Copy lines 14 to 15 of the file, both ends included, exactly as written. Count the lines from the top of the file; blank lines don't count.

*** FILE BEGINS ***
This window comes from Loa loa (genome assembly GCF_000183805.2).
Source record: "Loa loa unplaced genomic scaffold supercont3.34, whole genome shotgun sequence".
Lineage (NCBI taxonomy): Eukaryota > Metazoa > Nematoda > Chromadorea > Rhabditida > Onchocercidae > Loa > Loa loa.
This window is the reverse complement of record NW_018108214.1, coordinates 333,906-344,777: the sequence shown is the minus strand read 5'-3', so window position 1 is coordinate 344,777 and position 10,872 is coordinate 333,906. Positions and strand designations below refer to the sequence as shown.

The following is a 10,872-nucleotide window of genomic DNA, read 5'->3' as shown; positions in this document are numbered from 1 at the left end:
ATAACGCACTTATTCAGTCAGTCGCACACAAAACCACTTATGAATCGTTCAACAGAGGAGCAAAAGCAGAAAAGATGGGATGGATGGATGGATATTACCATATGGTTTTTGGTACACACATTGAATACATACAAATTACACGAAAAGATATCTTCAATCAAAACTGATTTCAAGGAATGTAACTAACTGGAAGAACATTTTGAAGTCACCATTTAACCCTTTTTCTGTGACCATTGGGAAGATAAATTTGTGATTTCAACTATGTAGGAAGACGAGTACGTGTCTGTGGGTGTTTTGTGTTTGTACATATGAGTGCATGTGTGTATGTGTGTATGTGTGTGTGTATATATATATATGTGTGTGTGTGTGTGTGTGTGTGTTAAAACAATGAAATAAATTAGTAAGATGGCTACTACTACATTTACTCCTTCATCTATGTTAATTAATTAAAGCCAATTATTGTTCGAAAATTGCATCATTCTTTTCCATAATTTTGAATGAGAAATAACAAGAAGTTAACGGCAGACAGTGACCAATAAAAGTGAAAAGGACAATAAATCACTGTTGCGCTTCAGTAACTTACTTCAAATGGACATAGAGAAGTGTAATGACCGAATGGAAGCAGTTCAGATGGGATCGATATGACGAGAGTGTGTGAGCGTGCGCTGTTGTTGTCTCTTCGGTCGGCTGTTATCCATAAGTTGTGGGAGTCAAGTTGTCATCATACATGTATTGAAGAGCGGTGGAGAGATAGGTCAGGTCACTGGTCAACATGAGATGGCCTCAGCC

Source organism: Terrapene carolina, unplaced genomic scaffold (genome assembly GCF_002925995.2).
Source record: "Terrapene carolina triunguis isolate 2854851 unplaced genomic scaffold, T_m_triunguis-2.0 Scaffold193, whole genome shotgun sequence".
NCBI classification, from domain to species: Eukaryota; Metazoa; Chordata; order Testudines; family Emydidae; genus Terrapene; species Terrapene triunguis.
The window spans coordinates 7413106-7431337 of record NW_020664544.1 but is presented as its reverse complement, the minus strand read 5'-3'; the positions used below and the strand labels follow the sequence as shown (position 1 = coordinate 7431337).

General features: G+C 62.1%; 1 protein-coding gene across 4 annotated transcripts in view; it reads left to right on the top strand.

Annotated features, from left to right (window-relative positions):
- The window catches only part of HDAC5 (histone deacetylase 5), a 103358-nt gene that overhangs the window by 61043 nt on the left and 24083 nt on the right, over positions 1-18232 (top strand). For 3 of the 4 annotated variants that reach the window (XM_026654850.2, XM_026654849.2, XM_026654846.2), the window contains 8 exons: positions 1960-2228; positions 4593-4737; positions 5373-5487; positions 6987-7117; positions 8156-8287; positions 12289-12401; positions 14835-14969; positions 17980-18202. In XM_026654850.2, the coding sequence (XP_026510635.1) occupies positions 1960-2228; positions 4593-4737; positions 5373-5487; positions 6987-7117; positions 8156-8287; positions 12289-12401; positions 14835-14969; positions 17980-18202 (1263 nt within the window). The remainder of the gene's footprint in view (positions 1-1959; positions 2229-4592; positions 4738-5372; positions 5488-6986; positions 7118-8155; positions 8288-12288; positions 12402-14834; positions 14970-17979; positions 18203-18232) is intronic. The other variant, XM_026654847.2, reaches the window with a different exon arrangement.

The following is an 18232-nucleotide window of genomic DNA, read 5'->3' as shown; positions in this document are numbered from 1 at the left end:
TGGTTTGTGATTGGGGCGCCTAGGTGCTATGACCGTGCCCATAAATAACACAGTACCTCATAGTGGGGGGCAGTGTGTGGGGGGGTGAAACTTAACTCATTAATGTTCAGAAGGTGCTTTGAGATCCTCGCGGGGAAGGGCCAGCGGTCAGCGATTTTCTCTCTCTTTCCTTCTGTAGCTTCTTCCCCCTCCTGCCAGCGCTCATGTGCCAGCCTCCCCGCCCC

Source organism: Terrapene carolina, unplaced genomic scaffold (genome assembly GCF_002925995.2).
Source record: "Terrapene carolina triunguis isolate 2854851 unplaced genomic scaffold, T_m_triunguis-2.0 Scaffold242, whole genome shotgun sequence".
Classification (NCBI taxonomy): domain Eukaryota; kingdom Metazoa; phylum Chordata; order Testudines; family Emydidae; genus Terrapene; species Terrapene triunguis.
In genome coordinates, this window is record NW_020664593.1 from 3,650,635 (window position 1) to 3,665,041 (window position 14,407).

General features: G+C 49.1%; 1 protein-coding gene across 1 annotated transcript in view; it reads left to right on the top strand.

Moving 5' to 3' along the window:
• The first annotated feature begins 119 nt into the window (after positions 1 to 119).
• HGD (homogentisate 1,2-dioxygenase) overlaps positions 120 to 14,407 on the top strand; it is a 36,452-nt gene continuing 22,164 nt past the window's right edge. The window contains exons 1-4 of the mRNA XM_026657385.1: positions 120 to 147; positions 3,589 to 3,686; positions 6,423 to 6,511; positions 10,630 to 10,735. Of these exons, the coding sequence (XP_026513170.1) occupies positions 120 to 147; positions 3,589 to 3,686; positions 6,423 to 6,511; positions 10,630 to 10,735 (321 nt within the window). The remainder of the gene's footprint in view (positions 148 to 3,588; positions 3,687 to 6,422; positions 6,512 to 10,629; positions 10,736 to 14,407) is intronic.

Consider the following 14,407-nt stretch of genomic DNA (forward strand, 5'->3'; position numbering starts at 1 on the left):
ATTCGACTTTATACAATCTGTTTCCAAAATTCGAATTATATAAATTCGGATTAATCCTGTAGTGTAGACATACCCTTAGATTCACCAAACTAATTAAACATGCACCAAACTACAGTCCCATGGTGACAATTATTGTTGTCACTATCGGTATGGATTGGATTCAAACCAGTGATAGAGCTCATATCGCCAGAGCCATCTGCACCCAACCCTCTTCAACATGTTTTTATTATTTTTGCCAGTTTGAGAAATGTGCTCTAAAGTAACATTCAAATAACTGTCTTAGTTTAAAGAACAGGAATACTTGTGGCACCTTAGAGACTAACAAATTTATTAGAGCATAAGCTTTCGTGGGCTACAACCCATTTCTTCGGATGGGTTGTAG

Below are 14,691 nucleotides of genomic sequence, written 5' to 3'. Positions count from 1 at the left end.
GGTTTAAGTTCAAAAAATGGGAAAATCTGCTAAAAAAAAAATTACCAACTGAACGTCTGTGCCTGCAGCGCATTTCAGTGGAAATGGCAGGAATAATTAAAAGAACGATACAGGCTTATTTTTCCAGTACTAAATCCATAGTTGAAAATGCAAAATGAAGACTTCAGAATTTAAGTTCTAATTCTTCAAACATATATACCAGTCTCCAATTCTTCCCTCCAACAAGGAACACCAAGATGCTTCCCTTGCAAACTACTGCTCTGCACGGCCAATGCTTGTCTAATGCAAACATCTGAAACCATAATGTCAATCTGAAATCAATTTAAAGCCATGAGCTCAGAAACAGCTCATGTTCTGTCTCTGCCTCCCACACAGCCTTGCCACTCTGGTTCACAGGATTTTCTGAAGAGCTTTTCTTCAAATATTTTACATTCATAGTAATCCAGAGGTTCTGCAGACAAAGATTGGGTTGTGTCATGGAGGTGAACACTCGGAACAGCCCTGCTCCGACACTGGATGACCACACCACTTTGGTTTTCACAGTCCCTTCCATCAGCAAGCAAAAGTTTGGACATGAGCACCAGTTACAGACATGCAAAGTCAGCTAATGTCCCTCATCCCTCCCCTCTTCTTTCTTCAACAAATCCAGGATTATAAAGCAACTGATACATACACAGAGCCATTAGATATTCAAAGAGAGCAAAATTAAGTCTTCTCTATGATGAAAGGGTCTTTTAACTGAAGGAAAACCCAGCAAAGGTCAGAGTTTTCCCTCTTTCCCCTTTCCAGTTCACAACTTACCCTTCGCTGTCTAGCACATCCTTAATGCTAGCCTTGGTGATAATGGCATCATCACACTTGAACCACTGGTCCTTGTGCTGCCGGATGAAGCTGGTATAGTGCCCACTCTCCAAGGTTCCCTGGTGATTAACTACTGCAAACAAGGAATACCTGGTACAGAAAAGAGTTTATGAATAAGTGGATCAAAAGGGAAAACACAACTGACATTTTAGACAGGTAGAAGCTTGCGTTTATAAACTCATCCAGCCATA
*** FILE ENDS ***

The following is an 18232-nucleotide window of genomic DNA, read 5'->3' as shown; positions in this document are numbered from 1 at the left end:
TGGTTTGTGATTGGGGCGCCTAGGTGCTATGACCGTGCCCATAAATAACACAGTACCTCATAGTGGGGGGCAGTGTGTGGGGGGGTGAAACTTAACTCATTAATGTTCAGAAGGTGCTTTGAGATCCTCGCGGGGAAGGGCCAGCGGTCAGCGATTTTCTCTCTCTTTCCTTCTGTAGCTTCTTCCCCCTCCTGCCAGCGCTCATGTGCCAGCCTCCCCGCCCC